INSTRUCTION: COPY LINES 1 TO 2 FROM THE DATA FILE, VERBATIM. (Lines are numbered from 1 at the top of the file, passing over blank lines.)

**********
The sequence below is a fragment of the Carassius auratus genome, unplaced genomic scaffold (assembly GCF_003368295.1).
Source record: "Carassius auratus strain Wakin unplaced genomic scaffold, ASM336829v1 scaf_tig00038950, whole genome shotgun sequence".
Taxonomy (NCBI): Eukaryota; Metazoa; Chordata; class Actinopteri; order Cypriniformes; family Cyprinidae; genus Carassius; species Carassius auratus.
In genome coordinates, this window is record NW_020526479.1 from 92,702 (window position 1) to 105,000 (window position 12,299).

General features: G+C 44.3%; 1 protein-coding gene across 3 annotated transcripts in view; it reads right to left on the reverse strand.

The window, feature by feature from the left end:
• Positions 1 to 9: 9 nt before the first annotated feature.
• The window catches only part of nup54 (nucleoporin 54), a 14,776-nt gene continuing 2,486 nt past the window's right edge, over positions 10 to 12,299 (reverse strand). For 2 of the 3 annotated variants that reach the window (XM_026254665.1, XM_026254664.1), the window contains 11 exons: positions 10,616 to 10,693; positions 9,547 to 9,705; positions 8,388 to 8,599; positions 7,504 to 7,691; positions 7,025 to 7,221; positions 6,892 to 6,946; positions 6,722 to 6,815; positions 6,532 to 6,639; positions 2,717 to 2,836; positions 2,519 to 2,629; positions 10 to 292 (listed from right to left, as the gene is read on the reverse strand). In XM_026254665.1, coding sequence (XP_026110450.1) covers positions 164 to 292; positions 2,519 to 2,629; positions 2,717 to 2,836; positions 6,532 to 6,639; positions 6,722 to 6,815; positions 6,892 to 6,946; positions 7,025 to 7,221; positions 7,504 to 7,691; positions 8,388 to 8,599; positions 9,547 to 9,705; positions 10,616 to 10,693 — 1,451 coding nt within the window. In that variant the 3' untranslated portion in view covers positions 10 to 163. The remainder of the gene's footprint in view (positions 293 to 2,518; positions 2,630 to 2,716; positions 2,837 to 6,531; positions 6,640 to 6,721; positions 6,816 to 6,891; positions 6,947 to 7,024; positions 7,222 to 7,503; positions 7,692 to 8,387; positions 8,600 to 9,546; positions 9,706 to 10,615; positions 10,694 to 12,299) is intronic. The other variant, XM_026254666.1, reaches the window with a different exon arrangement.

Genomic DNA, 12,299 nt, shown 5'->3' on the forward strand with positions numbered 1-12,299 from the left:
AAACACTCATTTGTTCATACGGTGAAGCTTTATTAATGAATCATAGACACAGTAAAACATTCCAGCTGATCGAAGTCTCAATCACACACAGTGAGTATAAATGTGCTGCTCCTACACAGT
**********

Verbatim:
The sequence below is a fragment of the Carassius auratus genome, unplaced genomic scaffold (assembly GCF_003368295.1).
Source record: "Carassius auratus strain Wakin unplaced genomic scaffold, ASM336829v1 scaf_tig00038950, whole genome shotgun sequence".